Things are so bad on arms control that the White House would rather talk about Social Security, which used to be the most aggravating issue on the president's desk.
"Oh," said press spokesman Larry Speakes, with genuine regret, when someone at the press briefing asked about Eugene V. Rostow, the hawkish director of the Arms Control and Disarmament Agency whom the president shot down last week. "You want to switch off the Social Security issue?"
He sighed and began reading a prepared statement, to put the whole thing "in perspective."
Rostow, as he angrily packs up the World War I posters that hung on the ACDA walls has been singing to the press. His lament: he got fired for trying to advance the cause of world peace.
Specifically, he said he authorized Paul Nitze, the negotiator for intermediate range missiles, to explore with his Soviet counterpart in private a plan for reducing the number of those missiles.
The plan subsequently was rejected by the Soviets, Speakes unhappily revealed. And it also was rejected by us, because as White House foreign policy press aide Mort Allin alertly explained, "it gave the Russians a monopoly and an advantage."
Why, you may well ask, would Nitze, who entertained such seditious nonsense, remain in possession of "the president's full confidence" while his superior has been dealt the ace of spades?
The State Department explains the matter starkly: "We would have been ruined in Europe if they both went. It would have confirmed that talking to the Soviets is fatal."
Nitze, it seems, is still empowered, despite the rebuke administered to him the first time he tried it, to explore possibilities with the Soviets and to look for flexibility in their position. The graver question remains: is there any flexibility in Reagan's position, or is it the "zero option" or nothing?
The White House puts out the word that all that has happened is that arms control now is under new management. Secretary of State George P. Shultz has taken charge. Why it took him so long to get around to what the president called last Friday "the most important problem facing this generation" is not clear.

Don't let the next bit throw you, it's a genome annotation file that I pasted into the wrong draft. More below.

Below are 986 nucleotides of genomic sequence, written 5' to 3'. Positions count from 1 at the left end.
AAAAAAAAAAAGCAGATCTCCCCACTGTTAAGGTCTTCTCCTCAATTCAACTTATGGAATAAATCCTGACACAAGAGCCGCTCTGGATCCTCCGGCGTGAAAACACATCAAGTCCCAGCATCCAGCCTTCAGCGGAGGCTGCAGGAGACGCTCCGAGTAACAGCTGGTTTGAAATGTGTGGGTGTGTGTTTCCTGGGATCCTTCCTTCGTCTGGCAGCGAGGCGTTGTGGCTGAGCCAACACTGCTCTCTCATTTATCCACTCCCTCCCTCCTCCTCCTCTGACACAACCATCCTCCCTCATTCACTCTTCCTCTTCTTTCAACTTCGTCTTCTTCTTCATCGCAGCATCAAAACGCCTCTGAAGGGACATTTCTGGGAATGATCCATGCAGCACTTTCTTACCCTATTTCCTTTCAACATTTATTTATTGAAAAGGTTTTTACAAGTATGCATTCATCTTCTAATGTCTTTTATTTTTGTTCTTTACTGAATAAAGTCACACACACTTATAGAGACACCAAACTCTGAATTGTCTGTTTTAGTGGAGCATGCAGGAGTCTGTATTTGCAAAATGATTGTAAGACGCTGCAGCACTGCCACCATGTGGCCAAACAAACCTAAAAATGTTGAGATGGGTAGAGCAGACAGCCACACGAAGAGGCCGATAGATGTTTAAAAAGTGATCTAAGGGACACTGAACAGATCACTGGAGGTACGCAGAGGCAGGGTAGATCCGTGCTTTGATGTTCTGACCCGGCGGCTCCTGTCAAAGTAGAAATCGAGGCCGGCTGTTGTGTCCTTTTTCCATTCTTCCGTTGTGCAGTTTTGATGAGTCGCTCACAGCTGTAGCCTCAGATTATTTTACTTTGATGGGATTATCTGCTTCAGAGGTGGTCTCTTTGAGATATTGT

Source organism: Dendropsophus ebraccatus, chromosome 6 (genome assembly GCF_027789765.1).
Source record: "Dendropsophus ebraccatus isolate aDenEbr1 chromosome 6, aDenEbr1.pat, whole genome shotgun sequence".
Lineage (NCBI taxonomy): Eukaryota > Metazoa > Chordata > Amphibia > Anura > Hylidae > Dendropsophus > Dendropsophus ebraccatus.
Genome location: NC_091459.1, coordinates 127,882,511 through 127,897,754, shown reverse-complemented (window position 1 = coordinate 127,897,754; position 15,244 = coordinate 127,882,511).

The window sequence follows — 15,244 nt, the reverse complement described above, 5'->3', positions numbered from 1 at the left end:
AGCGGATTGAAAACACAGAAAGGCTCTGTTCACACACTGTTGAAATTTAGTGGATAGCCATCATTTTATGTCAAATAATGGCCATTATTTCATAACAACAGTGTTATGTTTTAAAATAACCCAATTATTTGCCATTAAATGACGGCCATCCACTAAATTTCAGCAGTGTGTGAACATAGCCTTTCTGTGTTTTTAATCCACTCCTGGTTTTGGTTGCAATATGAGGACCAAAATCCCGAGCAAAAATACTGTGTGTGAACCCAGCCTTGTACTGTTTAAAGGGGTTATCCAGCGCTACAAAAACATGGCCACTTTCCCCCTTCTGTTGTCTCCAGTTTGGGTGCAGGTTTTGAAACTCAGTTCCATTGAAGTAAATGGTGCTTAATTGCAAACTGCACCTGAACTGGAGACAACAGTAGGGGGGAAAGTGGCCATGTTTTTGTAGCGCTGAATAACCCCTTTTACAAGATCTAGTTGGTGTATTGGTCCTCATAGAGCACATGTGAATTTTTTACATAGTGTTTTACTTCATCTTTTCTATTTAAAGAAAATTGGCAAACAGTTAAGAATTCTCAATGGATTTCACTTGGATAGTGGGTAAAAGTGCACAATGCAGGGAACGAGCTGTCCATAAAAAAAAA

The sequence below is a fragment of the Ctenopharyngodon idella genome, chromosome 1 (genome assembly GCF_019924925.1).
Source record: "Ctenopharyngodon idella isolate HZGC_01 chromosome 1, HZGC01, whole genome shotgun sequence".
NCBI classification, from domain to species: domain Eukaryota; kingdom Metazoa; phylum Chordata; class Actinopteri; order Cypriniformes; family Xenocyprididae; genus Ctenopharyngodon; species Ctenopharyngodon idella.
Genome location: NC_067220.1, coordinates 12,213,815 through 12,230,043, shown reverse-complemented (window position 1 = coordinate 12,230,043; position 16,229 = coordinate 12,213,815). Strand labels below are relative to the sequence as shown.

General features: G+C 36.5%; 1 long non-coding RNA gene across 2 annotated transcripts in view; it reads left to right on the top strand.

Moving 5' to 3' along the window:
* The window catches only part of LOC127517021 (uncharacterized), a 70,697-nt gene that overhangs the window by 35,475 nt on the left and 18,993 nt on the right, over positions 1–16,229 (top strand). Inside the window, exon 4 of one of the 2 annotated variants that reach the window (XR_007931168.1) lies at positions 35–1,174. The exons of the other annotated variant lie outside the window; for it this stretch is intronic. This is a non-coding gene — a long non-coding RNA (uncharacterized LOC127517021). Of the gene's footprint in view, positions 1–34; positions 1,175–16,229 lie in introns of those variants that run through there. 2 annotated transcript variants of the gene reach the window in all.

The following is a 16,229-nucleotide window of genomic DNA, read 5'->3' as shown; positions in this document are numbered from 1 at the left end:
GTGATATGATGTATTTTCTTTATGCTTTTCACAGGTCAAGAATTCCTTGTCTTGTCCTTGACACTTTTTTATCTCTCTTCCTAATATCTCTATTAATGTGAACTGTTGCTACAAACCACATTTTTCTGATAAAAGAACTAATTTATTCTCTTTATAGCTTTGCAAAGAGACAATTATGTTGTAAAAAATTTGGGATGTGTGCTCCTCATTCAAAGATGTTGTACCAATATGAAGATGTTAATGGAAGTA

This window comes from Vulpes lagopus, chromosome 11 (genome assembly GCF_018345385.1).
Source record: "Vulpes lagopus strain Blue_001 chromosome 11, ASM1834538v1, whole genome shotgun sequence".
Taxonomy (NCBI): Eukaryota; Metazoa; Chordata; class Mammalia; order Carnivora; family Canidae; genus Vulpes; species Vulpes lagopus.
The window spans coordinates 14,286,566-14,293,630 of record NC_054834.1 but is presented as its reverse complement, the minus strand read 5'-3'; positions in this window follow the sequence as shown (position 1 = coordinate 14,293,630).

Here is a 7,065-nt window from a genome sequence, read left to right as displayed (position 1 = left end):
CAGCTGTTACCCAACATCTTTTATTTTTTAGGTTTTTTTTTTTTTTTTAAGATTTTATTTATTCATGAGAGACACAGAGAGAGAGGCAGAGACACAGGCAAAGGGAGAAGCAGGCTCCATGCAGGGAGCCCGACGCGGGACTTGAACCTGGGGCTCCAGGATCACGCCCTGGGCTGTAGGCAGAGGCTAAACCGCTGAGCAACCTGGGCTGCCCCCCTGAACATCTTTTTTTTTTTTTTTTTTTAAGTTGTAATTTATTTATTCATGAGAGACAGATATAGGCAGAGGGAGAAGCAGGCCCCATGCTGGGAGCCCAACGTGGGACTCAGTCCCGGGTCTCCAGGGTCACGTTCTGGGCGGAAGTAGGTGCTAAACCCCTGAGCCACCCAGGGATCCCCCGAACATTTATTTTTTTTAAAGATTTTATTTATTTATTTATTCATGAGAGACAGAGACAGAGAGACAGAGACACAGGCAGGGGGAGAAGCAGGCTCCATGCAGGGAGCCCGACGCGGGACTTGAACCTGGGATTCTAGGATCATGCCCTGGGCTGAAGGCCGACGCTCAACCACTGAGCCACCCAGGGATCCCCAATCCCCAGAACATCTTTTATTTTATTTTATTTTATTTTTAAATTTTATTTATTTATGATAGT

The administration is working hard to render Rostow a non-person. He was difficult, it is said. Did not know his place. Pestered the president on subjects that were none of his business. It was not, as he suggests, "too much zeal" for arms control that led to his cashiering.
Speakes was asked if anyone in the White House was concerned about "making Rostow a dove."
"He is not in that job any more," he said, as if dismissal somehow had robbed the 70-year-old Yale law professor of his identity. "It is not a valid perception."
Certainly the liberal community is bemused to find itself mourning Rostow's passing. It was noted with melancholy at a nuclear-freeze conference that was held at Harvard last weekend.
"Imagine," said one of the academic participants who had done bitter battle with Rostow and his brother, Walt, who was President Johnson's national security affairs adviser during the Vietnam years. "Me, nervous because Gene Rostow is gone."
Rostow was favorably marked by Reagan as one of the heavy hitters of the Committee on the Present Danger, an organization of right-wing Democrats, which led the opposition to SALT II, a treaty Rostow called "an act of appeasement."
His designation as arms-control director was seen as a sure sign that not a leaf would fall in Geneva until the arms buildup was far advanced. The selection of Nitze was the nail in the coffin of peaceniks' hopes.
Nitze, whose hard-line credentials are crushing--he urged Americans to regard nuclear war as "thinkable"--apparently got caught up in what he thought he was supposed to be doing--working for an agreement, even if it was not part of the president's zero-chance "zero option."
At the Harvard conference, where the old arms control community and the new nuclear freeze movement had an unexpectedly friendly encounter, the most attended speaker was pollster Louis Harris, who told of the "counterforce" that Reagan has created on arms control. By a margin of 66 to 31, Americans rate as "unsatisfactory" the job Reagan is doing in arms negotiations.
By 57 to 39, they say they are worried that Reagan "may get the country into a major nuclear exchange." At the same time, 51 percent say they believe the Soviets are an "outright enemy," and an overwhelming 85 percent say they believe that the Soviet Union is a "power hostile to the U.S."
And still, they favor, by 76 to 21, a nuclear freeze.
And that is why anyone in the White House would rather talk about increased taxes and reduced benefits in Social Security than the ins and outs of arms control.